The adolescent stage of a dog is easily the most challenging for owners which is why you shouldn’t expect your dog to calm down too much during this period. They’re going through a lot of physical and hormonal changes and need a level of understanding to cope with them.
You can consider a dog to be an adult at the earliest around eighteen months up until about three years old depending on the size and breed of the dog. Smaller breeds will mature faster as they reach their full size quicker and may be considered an adult around eighteen months. This means you can count on your Chihuahua to calm down somewhat, but if you have a Labrador you’re not likely to see them mature until two and a half to three years old.
Even when your dog calms down, a Labrador is still an energetic breed so it’s not like you can expect a sedentary dog but just one without hormonal energy spurts.
As they get older they will naturally calm down but that doesn’t mean they don’t need the training to help them get there and make the process more smooth. A dog with little training or socializing will likely still be more hyperactive than one who has had some amount of training, even if they are younger.
Your dog will continue to slow down as they get older. Dogs are generally considered to be senior when they reach the age of eight although depending on the breed they can live for a lot longer than this. At eight they will often sleep more and be less active which is why it’s recommended that you change their diet to contain less protein as they don’t need as many calories.
Training Your Puppy
Dogs will not always calm down when they get to a certain age, if they’re being put in situations they find stimulating or don’t have the previous learning then they’re going to do the wrong things no matter what their age is. If you have a puppy that mouths but you never teach it appropriate things to play with instead of your limbs, they’re going to think there is nothing wrong with their behavior.
Just like if you allow your dog to jump up when they greet you they’re likely to continue the behavior into adulthood so they’re just performing a normal greeting to them but other people might not enjoy this kind of reception.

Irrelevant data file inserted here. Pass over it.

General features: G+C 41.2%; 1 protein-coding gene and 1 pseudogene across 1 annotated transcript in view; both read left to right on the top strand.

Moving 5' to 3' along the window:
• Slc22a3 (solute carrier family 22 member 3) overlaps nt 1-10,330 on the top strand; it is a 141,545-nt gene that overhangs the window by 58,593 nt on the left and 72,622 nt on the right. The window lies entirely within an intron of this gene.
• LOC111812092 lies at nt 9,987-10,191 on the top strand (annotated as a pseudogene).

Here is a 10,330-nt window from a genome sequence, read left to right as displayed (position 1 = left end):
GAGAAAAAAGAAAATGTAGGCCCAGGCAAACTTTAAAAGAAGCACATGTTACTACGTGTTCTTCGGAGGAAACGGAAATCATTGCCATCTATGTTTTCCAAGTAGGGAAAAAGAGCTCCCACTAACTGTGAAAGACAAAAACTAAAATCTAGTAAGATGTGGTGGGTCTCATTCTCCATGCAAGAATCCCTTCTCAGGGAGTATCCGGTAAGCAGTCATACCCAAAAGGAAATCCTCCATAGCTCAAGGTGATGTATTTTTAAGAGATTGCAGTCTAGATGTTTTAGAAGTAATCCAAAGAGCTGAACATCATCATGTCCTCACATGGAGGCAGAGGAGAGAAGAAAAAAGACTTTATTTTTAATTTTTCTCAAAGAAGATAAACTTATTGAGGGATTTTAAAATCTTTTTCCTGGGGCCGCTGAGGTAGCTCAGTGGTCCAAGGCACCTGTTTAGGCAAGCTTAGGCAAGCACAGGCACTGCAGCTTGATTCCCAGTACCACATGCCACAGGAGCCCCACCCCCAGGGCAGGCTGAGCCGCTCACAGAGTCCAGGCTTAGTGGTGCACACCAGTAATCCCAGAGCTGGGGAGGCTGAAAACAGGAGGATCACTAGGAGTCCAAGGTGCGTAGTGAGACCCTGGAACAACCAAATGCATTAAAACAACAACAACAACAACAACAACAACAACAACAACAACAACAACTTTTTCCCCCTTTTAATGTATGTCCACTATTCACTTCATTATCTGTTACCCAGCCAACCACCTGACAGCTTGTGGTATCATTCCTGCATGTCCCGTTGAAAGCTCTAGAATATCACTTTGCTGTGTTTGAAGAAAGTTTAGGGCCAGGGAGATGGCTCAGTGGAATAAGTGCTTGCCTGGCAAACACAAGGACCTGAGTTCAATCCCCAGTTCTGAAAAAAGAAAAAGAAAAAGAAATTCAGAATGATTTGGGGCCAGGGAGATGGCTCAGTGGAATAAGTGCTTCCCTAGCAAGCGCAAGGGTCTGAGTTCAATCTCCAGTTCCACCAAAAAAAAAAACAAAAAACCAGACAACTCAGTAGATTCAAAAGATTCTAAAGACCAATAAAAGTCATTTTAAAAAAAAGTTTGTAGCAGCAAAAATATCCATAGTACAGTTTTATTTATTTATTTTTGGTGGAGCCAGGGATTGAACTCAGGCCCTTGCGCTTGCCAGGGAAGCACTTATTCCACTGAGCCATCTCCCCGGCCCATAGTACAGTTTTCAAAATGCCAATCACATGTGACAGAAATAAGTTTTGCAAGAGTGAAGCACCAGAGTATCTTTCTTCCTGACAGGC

Calming down doesn’t mean the same thing to everyone so you need to set your expectations based on what you want out of your dog. Does calming down mean relaxing out in public? Does calming down mean not using your arms as chew toys? Maybe calming down means having good social manners around other dogs and not having to play with every dog they see or throw a tantrum when they can’t say hello.
All of this takes training and doesn’t always come naturally to every dog.
When you take your eight-week-old puppy home, it’s hard to estimate when they’ll stop maturing. Just like humans, you can’t put it down to date but more of an estimation based on breed and environment. If you have a busy working breed, they’re likely to remain high-energy long term and might only slow down in their old age.
Working dogs are bred to have energy and also to be able to consistently work throughout the day. If you take home your Belgium Malinois puppy, don’t expect them to be lazy couch potatoes by the age of three, they’re still going to have a lot of drive and need to work because of their breed and nature. If you want a dog to enjoy sleeping throughout a lot of the day then rather than the age you may want to consider the breed.
By the time a Greyhound is fully matured, they are probably already going to be used to lounging on the couch for most of the day between shorter spurts of energy.
For a dog to be considered fully mature, they are around the age of eighteen months to two years. This is around the time that dogs become an adult and they aren’t being flooded with hormones anymore. Smaller breeds mature faster and may calm down quicker but you can’t just rely on age for them to calm down, there’s also a level of training and socializing to help your dog be calm in different environments.